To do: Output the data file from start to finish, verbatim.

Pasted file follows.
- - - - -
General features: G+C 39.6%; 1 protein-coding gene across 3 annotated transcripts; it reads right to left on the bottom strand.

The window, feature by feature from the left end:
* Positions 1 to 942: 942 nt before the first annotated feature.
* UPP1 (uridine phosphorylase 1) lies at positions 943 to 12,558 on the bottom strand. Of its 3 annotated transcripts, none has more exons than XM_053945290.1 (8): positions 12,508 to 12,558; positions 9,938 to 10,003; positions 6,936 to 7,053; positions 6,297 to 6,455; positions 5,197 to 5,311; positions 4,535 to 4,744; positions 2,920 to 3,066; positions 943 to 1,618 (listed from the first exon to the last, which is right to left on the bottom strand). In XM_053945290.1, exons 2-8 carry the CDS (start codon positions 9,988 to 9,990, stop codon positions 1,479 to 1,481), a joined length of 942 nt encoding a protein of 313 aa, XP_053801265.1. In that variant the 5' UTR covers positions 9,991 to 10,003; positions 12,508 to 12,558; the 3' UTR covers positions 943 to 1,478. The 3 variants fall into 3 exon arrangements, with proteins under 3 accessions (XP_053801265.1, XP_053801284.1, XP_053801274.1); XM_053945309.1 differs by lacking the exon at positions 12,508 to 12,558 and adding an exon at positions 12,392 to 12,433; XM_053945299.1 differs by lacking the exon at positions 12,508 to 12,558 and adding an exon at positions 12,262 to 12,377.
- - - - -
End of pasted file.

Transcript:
General features: G+C 39.6%; 1 protein-coding gene across 3 annotated transcripts; it reads right to left on the bottom strand.

The window, feature by feature from the left end:
* Positions 1 to 942: 942 nt before the first annotated feature.
* UPP1 (uridine phosphorylase 1) lies at positions 943 to 12,558 on the bottom strand. Of its 3 annotated transcripts, none has more exons than XM_053945290.1 (8): positions 12,508 to 12,558; positions 9,938 to 10,003; positions 6,936 to 7,053; positions 6,297 to 6,455; positions 5,197 to 5,311; positions 4,535 to 4,744; positions 2,920 to 3,066; positions 943 to 1,618 (listed from the first exon to the last, which is right to left on the bottom strand). In XM_053945290.1, exons 2-8 carry the CDS (start codon positions 9,988 to 9,990, stop codon positions 1,479 to 1,481), a joined length of 942 nt encoding a protein of 313 aa, XP_053801265.1. In that variant the 5' UTR covers positions 9,991 to 10,003; positions 12,508 to 12,558; the 3' UTR covers positions 943 to 1,478. The 3 variants fall into 3 exon arrangements, with proteins under 3 accessions (XP_053801265.1, XP_053801284.1, XP_053801274.1); XM_053945309.1 differs by lacking the exon at positions 12,508 to 12,558 and adding an exon at positions 12,392 to 12,433; XM_053945299.1 differs by lacking the exon at positions 12,508 to 12,558 and adding an exon at positions 12,262 to 12,377.